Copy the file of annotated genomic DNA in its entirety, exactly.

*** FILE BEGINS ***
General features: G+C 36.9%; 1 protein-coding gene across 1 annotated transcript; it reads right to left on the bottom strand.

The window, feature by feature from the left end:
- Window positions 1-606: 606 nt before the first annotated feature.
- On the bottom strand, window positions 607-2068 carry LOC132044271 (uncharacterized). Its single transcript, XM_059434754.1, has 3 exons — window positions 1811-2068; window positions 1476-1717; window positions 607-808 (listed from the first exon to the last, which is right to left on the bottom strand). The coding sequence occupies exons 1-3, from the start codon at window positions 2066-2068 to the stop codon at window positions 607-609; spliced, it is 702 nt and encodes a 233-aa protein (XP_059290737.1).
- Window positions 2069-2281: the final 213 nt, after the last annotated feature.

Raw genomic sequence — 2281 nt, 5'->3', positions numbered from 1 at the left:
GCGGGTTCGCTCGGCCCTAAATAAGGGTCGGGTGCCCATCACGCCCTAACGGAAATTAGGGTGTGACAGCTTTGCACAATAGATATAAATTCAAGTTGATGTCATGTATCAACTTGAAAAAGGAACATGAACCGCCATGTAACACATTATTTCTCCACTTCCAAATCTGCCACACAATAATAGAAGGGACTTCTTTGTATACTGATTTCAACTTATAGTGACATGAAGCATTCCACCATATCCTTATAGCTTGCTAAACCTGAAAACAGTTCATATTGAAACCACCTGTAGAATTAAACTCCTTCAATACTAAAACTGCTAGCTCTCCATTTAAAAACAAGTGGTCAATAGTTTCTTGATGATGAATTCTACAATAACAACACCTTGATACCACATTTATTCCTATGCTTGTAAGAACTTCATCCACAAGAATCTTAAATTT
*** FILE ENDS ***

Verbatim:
General features: G+C 36.9%; 1 protein-coding gene across 1 annotated transcript; it reads right to left on the bottom strand.

The window, feature by feature from the left end:
- Window positions 1-606: 606 nt before the first annotated feature.
- On the bottom strand, window positions 607-2068 carry LOC132044271 (uncharacterized). Its single transcript, XM_059434754.1, has 3 exons — window positions 1811-2068; window positions 1476-1717; window positions 607-808 (listed from the first exon to the last, which is right to left on the bottom strand). The coding sequence occupies exons 1-3, from the start codon at window positions 2066-2068 to the stop codon at window positions 607-609; spliced, it is 702 nt and encodes a 233-aa protein (XP_059290737.1).
- Window positions 2069-2281: the final 213 nt, after the last annotated feature.

Raw genomic sequence — 2281 nt, 5'->3', positions numbered from 1 at the left:
GCGGGTTCGCTCGGCCCTAAATAAGGGTCGGGTGCCCATCACGCCCTAACGGAAATTAGGGTGTGACAGCTTTGCACAATAGATATAAATTCAAGTTGATGTCATGTATCAACTTGAAAAAGGAACATGAACCGCCATGTAACACATTATTTCTCCACTTCCAAATCTGCCACACAATAATAGAAGGGACTTCTTTGTATACTGATTTCAACTTATAGTGACATGAAGCATTCCACCATATCCTTATAGCTTGCTAAACCTGAAAACAGTTCATATTGAAACCACCTGTAGAATTAAACTCCTTCAATACTAAAACTGCTAGCTCTCCATTTAAAAACAAGTGGTCAATAGTTTCTTGATGATGAATTCTACAATAACAACACCTTGATACCACATTTATTCCTATGCTTGTAAGAACTTCATCCACAAGAATCTTAAATTT